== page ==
Cost to taxpayer on the rise
Prestwick airport ‘expected to stay in public hands for years’
Prestwick Airport is expected to stay in public hands for some years and at a cost of almost £40 million to the taxpayer, according to auditors who continue to ask questions about the decision to acquire the loss-making facility.
It was bought by the Scottish government for £1 in November 2013 in a move which was broadly regarded as a political gesture less than a year before the indpendence referendum.
The airport directly and indirectly supports between 1,300 and 1,800 jobs, and 3,200 when the wider aerospace “cluster” in the Ayrshire area is taken into account.
Audit Scotland says in an update today that the government intends to sell the airport back to the private sector, but there is no timetable. Its estimate is that this could take several years, possibly a decade.
The government has so far set aside for £25.2 million, made up of a £9m loan and a further £16.2m to the end of March next year. Audit Scotland said the required total funding up to 2021-22 could hit £39.6m.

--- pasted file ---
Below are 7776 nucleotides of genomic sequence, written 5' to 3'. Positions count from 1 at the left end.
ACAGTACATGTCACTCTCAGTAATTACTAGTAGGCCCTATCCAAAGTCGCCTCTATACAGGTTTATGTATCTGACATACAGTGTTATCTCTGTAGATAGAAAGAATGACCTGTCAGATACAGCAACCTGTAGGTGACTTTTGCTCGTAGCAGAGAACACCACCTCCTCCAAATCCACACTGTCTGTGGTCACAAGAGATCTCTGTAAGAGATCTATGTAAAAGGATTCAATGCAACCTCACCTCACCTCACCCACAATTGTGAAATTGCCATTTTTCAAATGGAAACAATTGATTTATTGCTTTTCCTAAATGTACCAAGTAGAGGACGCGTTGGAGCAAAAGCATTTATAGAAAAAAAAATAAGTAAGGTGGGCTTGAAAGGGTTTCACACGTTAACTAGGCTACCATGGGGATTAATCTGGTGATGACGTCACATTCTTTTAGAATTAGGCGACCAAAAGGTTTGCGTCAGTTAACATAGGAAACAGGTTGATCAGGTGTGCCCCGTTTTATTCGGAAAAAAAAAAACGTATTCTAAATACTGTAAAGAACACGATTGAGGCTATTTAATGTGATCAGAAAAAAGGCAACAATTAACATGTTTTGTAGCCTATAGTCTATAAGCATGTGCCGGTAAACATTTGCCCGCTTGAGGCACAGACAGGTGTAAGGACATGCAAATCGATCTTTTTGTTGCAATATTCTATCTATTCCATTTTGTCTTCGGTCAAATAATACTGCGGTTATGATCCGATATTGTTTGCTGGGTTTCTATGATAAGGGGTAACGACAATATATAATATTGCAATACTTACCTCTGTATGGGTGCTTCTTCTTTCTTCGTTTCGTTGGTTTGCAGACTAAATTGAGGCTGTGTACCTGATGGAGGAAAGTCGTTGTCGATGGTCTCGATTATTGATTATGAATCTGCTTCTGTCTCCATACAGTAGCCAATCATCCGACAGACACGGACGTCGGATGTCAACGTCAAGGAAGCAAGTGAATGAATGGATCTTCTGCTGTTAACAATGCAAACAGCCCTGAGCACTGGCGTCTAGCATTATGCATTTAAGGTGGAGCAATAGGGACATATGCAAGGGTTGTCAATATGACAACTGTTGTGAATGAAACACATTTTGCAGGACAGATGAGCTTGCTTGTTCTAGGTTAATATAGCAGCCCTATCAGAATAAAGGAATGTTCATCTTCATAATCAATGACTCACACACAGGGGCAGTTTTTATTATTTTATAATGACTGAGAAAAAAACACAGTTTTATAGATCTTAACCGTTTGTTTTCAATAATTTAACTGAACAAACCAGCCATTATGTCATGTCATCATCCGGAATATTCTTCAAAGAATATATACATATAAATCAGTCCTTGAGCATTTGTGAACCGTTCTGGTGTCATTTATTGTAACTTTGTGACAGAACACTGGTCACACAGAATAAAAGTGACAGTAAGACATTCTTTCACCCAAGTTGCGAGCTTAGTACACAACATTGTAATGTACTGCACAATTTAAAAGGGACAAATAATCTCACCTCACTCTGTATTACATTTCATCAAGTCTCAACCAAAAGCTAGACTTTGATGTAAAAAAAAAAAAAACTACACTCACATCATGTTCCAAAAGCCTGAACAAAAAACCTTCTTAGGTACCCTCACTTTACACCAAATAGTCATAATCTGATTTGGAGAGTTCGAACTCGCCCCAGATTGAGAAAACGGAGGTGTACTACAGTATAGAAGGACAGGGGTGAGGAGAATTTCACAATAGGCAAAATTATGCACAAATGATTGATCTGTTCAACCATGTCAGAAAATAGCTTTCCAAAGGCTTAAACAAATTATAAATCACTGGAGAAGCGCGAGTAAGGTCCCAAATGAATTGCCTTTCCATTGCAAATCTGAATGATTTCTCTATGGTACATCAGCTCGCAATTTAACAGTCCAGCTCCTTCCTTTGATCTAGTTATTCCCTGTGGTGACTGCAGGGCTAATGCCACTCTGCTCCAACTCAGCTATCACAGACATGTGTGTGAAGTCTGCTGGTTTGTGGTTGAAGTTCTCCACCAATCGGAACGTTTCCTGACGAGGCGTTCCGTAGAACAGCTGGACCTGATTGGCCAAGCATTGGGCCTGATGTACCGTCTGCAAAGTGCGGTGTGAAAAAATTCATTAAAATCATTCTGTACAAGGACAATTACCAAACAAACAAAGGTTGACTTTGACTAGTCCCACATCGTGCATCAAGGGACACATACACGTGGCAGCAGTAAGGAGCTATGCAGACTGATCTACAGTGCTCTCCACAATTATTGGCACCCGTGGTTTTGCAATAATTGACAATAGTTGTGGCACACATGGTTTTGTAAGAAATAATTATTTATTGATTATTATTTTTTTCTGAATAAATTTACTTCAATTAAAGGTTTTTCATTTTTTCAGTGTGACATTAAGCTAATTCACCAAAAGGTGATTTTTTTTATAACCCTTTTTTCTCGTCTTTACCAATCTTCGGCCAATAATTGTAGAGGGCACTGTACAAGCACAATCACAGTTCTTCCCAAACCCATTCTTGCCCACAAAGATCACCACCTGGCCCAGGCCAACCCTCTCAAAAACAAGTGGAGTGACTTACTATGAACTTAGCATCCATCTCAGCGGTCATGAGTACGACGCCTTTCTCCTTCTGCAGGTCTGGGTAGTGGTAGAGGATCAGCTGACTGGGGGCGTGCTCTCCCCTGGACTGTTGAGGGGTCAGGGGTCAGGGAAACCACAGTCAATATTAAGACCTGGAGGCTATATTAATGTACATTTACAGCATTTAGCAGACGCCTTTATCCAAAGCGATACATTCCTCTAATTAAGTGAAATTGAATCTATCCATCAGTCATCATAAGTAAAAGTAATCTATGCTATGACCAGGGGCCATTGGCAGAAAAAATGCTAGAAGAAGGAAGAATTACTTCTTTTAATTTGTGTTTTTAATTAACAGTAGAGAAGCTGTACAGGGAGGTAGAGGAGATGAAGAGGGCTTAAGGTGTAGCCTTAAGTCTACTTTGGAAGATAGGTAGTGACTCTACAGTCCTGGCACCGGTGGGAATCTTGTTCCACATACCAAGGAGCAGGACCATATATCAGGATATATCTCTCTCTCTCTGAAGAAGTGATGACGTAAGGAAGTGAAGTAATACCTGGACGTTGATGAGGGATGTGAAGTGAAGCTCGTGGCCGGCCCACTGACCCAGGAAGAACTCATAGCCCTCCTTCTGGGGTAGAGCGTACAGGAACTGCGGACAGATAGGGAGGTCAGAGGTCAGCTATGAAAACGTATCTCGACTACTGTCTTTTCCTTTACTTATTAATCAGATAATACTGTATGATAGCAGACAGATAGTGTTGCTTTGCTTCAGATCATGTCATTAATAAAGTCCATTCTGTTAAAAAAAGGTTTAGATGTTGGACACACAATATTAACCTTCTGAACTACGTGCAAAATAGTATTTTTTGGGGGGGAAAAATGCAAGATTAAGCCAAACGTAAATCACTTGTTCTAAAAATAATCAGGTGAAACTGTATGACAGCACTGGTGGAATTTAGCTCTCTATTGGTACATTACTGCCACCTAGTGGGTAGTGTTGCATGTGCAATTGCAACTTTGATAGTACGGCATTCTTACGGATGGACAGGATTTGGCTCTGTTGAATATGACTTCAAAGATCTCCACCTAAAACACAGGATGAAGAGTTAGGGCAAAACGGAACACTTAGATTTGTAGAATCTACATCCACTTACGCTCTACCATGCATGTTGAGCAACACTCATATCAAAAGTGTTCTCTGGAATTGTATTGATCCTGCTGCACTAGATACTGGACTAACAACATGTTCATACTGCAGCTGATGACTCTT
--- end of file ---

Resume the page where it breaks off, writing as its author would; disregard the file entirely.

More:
Falling passenger numbers and few airlines using the airport have meant it has made losses for years and defied attempts by successive owners to turn a profit. Critics regard it as a white elephant, but the Holyrood administration is determined to do what it can to ensure it survives. It has been identified as a potential location for space travel.
Today is also the deadline for applications from candidates applying for three non-executive directorships.
The airport will be run by a two-tier board and one NXD will chair both.
Headhunters Odgers Berndtson are seeking one with experience in marketing, PR and stakeholder management across public and private sectors. The second will have an engineering background and will understand capital cost, licensing issues etc. The third will have a commercial property and estate development background.